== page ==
Latest Jump ARCHES awards focus on medical tech solutions to address vexing health care challenges
Twenty research projects are sharing slightly more than $1.4 million in funding through the Jump ARCHES research and development program to address a variety of vexing medical challenges including neurological testing for children and athletes (such as concussions), migraines, and stress among nurses enduring pandemic challenges at home and at work. The Jump ARCHES program is a partnership between OSF HealthCare and the University of Illinois Urbana-Champaign (U of I) and the University of Illinois College of Medicine in Peoria (UICOMP).
The funding supports research involving clinicians, engineers, and social scientists to rapidly develop technologies and devices that could revolutionize medical training and health care delivery. Many of the awards represent new projects, while some will build on previously funded efforts.
“These projects highlight areas where OSF HealthCare and our partners are committed to making advancements, including: COVID-19 recovery, personalized medicine, data security, health literacy to underserved populations, support for those giving bedside care, as well as improvements in neurological diagnosis/treatment, according to Dr. John Vozenilek, vice president/chief medical officer, OSF Innovation & Digital Health. He adds, “We know digitally connected health systems, powerful data analytics, and new innovative approaches offer the promise of universal standard care and health knowledge for everyone we serve.”
“The grant awards reflect areas of tremendous research success on the U of I campus at the intersection of engineering and medicine, which began at our very own Health Care Engineering Systems Center,” said T. Kesh Kesavadas, director of the Health Care Engineering Systems Center at U of I Urbana-Champaign. “The Center has established itself as a leading innovator on campus where researchers solve problems faced by real clinicians in hospital settings with technology such as AI-based intubation and IoT sensor-based masks.”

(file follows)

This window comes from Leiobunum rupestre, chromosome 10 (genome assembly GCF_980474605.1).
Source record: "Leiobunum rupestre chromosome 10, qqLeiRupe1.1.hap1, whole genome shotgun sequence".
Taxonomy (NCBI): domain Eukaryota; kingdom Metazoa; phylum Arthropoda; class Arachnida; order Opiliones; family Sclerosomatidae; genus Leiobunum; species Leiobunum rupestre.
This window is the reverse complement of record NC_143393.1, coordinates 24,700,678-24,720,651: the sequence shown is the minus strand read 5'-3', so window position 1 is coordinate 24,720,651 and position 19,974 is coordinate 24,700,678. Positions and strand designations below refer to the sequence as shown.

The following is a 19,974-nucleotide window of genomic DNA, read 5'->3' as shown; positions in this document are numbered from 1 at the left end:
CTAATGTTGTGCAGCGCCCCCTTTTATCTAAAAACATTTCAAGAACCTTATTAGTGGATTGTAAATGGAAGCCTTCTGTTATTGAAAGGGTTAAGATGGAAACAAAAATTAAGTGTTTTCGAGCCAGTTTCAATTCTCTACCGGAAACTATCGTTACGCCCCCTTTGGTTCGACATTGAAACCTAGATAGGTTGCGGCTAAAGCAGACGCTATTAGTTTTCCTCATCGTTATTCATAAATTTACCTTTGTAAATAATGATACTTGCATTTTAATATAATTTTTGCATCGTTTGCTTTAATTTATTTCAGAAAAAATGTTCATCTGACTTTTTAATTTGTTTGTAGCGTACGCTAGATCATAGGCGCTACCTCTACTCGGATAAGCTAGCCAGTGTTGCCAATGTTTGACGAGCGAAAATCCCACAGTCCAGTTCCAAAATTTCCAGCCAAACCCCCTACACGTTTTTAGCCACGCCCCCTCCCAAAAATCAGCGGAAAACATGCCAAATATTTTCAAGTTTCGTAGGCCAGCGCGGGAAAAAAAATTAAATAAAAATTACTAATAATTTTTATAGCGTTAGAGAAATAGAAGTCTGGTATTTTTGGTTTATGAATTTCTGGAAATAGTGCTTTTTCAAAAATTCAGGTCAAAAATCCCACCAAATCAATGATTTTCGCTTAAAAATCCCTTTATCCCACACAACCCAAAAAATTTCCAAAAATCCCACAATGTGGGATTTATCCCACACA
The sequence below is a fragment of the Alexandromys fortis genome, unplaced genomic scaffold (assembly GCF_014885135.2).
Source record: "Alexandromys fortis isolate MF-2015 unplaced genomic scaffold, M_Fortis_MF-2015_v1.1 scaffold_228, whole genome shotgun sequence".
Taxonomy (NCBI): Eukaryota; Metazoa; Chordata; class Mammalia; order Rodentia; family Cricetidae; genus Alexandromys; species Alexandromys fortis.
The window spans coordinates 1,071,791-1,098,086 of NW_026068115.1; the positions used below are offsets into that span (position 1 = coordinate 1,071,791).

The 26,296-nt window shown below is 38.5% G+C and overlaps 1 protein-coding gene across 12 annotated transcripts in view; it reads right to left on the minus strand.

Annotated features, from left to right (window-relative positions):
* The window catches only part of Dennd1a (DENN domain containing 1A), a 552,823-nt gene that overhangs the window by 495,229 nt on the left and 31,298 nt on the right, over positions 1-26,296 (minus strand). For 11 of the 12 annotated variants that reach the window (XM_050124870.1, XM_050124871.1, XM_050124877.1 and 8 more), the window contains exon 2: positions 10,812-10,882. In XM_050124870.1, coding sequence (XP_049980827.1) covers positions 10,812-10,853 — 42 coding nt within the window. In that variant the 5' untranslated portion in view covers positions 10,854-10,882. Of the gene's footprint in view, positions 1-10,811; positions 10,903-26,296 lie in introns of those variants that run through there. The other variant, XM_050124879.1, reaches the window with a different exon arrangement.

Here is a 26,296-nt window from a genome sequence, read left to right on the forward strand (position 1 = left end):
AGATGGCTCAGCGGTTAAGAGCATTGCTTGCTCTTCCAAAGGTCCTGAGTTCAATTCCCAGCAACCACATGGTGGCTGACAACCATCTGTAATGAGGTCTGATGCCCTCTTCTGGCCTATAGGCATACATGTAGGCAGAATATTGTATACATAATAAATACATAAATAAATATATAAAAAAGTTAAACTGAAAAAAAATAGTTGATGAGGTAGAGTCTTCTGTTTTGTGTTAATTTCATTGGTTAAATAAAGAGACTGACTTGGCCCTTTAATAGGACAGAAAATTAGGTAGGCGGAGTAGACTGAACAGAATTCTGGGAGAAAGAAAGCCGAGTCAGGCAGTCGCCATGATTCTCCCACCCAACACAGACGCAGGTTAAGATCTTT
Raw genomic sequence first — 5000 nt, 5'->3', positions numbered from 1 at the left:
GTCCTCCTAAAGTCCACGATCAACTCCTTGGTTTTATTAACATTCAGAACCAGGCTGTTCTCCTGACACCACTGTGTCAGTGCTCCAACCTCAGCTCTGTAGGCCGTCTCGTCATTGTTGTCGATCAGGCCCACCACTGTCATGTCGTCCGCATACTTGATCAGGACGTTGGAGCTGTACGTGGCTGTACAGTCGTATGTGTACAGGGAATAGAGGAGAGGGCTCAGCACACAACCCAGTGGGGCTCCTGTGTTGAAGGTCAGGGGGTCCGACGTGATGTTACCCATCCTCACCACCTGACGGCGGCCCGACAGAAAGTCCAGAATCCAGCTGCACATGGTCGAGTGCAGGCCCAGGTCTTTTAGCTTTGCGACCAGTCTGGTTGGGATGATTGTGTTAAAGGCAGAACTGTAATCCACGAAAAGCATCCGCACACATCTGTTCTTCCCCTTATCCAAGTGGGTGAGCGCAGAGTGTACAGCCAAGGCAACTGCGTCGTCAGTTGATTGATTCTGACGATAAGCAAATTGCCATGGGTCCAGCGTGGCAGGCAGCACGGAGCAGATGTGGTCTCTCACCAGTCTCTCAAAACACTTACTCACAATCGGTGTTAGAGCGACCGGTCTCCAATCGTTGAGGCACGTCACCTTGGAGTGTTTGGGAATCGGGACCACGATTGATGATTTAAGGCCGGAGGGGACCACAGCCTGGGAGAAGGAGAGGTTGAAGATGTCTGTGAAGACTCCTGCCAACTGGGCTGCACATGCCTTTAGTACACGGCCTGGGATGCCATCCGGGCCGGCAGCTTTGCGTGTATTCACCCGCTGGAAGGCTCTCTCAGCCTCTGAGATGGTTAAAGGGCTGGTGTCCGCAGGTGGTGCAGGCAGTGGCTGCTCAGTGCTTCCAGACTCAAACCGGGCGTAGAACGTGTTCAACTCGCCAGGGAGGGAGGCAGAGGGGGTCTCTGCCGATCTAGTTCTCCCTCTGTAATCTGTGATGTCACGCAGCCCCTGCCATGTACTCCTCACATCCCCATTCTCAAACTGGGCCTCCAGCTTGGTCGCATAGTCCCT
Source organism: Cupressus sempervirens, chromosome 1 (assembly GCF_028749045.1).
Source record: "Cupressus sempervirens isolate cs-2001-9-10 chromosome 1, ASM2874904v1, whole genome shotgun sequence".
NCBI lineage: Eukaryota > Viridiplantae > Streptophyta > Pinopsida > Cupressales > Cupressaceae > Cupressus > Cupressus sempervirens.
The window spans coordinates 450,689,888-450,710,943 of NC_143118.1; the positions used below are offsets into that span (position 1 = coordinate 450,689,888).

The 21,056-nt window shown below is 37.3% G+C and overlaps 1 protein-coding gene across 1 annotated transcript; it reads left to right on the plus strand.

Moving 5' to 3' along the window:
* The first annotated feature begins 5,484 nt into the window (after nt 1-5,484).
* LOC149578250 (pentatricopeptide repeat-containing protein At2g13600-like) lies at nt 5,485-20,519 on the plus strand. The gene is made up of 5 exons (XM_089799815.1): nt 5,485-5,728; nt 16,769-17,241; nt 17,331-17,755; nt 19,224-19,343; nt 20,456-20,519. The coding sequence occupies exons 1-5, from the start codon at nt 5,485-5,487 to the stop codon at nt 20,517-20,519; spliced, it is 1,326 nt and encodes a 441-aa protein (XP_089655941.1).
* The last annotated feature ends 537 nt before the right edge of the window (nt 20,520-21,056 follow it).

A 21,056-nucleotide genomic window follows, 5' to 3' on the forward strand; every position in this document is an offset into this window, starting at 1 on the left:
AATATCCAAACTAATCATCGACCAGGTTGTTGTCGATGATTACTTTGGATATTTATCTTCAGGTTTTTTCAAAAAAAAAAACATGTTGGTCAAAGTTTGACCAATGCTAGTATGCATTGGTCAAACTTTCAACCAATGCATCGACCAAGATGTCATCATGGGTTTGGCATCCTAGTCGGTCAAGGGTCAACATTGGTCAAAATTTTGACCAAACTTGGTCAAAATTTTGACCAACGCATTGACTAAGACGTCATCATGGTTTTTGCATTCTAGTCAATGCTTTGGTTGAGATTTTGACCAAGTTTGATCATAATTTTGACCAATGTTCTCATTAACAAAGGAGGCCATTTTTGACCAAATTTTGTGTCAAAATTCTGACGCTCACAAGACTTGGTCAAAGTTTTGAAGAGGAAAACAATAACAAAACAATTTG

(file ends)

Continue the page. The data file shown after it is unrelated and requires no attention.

Meenakshy Aiyer, MD, interim regional dean of UICOMP stresses collaboration and innovation are the key to advancing healthcare. “These Jump ARCHES grants showcase the exciting possibilities that exist when the best and brightest minds from across disciplines unite for the greater good.”
Highlight Project- Assessing Concussions in Two Minutes
Assessing concussions in both children and adults has been a challenging problem which relies on self-reported symptoms. Adam Cross, MD, FAAP is a pediatric hospitalist and clinical informaticist, and an assistant professor of Clinical Pediatrics at UICOMP. He also directs the Jump Simulation and Education Center’s Children’s Innovation Lab. Cross and his team have come up with a smart device application that uses a phone-based mixed-reality game to detect performance impairments such as those commonly seen in concussion.
Read the full story here.
Video Clip with Dr. John Vozenilek, vice president/chief medical officer, OSF Innovation & Digital Health